New Testament Theology

New Testament Theology

New Testament Theology

New Testament Theology

Synopsis

This is a new and masterly presentation of New Testament theology by one of the leading religious scholars of this century. It takes the unique step of setting up an imaginary dialogue on the central concepts of the Christian faith between the various authors of the New Testament themselves, thus capturing in a particularly fresh and lucid way the differing approaches and attempts of these first Christians to explore and elucidate their faith.

Excerpt

'Now that we have been justified through faith, we are at peace with God through our Lord Jesus Christ, through whom we have access to that grace in which we stand, and exult in the hope of God's glory' (Rom. 5:12).

'Freed from the commands of sin, and bound to the service of God, your gains are such as make for holiness, and the end is eternal life' (Rom. 6:22).

'Were you not raised to life with Christ? . . . You died, and now your life lies hidden with Christ in God. When Christ, who is our life, is manifested, then you too will be manifested with him in glory' (Col. 3:1-4).

'The grace of God has dawned upon the world with healing for the whole human race; and by it we are disciplined . . . to have a life of temperance, honesty, and godlinesss in the present age, looking forward to a happy fulfilment of our hope' (Titus 2:11-13).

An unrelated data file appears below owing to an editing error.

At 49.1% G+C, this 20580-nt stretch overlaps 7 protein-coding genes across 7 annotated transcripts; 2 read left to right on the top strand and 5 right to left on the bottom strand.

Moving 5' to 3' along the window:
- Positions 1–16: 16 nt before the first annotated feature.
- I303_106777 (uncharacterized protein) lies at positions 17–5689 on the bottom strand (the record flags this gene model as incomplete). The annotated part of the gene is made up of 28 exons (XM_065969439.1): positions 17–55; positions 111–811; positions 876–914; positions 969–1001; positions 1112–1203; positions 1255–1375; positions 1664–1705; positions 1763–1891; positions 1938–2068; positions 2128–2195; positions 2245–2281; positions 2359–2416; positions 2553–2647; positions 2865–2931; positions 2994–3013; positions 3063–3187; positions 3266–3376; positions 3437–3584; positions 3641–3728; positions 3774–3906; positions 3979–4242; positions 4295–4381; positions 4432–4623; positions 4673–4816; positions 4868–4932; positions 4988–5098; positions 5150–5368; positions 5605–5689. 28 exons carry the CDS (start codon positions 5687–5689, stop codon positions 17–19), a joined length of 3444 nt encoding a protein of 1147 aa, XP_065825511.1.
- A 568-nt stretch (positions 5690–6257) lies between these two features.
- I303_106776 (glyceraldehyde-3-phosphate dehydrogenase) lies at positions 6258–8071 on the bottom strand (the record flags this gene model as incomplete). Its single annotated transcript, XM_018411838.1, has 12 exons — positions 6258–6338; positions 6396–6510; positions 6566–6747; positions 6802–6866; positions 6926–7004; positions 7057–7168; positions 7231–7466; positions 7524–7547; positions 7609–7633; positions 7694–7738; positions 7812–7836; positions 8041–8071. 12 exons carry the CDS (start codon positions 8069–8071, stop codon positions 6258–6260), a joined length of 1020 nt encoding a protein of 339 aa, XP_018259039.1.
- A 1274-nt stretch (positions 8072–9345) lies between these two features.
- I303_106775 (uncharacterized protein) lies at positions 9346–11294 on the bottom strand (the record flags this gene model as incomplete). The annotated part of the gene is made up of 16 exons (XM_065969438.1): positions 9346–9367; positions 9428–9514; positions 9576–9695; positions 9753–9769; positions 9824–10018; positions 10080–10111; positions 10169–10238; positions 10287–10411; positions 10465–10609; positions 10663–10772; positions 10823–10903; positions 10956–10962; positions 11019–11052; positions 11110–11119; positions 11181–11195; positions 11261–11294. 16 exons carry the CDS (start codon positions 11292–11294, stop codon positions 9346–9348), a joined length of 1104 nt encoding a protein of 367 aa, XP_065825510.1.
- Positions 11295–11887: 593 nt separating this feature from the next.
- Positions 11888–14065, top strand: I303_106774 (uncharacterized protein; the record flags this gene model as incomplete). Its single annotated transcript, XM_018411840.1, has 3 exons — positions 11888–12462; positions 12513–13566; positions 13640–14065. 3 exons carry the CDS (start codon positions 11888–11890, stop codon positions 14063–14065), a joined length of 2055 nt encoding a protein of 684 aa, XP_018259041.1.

'Christ offered for all time one sacrifice for sins, and took his seat at the right hand of God, where he waits henceforth until all his enemies are made his footstool' (Heb. 10:12).

Here we have five passages, each of which succinctly expresses the conviction, shared by other writers who have not provided so neat a summary of it, that salvation is a threefold act of God: an accomplished fact, an experience continuing in the present, and a consummation still to come.

But none of the New Testament authors ever attempts to provide a systematic discussion of this redemptive act. Rather they celebrate it, using a variety of metaphors, drawn from many fields of human activity, to record their grateful wonder at the mercy and power of God. Almost all of these terms can be used indiscriminately to refer to any one of the three tenses. Our modern logic might prefer to keep one set of terms for each part of the triad; e.g. justification for the . . .

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